Einstein, A. Über die von der molekularkinetischen Theorie der Wärme geforderte Bewegung von in ruhenden Flüssigkeiten suspendierten Teilchen. Ann. Phys. 322, 549–560 (1905).

    Article  Google Scholar 

  3. 3

    Frey, E. & Kroy, K. Brownian motion: A paradigm of soft matter and biological physics. Ann. Phys. 14, 20–50 (2005).

    Article  Google Scholar 

  4. 4

    Black, F. & Scholes, M. S. The pricing of options and corporate liabilities. J. Political Econ. 81, 637–654 (1973).

    MathSciNet  Article  Google Scholar 

  5. 5

    Smoluchowski, M. Zur kinetischen Theorie der Brownschen Molekularbewegung und der Suspensionen. Ann. Phys. 21, 756–780 (1906).

    Article  Google Scholar 

  6. 6

    Einstein, A. Zur Theorie der Brownschen Bewegung. Ann. Phys. 324, 371–381 (1906).

    Article  Google Scholar 

  7. 7

    Langevin, P. Sur la théorie du mouvement brownien. C.R. Acad. Sci. Paris 146, 530–533 (1908).

    MATH  Google Scholar 

  8. 8

    Rahman, A. Correlations in the motion of atoms in liquid argon. Phys. Rev. 136, A404–A411 (1964).

    Article  Google Scholar 

  9. 9

    Rahman, A. Liquid structure and self-diffusion. J. Chem. Phys. 45, 2585–2592 (1964).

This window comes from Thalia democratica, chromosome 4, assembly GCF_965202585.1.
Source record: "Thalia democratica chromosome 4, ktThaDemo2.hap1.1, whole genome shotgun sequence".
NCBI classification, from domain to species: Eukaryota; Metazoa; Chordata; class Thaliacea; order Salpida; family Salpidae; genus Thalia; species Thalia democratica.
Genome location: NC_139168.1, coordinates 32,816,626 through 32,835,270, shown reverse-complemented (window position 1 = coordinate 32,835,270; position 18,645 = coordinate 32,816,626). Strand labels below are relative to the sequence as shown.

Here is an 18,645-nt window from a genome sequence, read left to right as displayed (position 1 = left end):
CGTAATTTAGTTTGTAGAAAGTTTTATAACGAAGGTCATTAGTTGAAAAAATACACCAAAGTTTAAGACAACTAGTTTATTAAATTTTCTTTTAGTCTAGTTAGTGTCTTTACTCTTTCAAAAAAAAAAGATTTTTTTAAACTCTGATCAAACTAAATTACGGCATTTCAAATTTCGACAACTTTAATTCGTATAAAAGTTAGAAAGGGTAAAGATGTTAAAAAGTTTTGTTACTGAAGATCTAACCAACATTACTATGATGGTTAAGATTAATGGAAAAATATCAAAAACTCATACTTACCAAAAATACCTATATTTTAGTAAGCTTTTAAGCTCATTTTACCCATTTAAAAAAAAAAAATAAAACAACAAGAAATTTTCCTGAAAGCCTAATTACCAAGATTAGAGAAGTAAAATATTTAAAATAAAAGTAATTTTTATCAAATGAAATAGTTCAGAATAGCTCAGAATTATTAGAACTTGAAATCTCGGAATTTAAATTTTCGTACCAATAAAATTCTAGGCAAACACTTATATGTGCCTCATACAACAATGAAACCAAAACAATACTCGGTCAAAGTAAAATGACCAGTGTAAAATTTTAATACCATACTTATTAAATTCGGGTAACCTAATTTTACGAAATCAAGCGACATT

ADS  Article  Google Scholar 

  10. 10

    Alder, B. J. & Wainwright, T. E. Velocity autocorrelations for hard spheres. Phys. Rev. Lett. 18, 988–990 (1967).

    ADS  Article  Google Scholar 

  11. 11

    Alder, B. J. & Wainwright, T. E. Decay of the velocity autocorrelation function. Phys. Rev. A 1, 18–21 (1970).

    ADS  Article  Google Scholar 

  12. 12

    Paul, G. L. & Pusey, P. N. Observation of a long-time tail in Brownian motion. J. Phys. A. 14, 3301–3327 (1981).

    ADS  Article  Google Scholar 

  13. 13

    Weitz, D. A., Pine, D. J., Pusey, P. N. & Tough, R. J. A. Nondiffusive Brownian motion studied by diffusing-wave spectroscopy. Phys. Rev. Lett. 63, 1747–1750 (1989).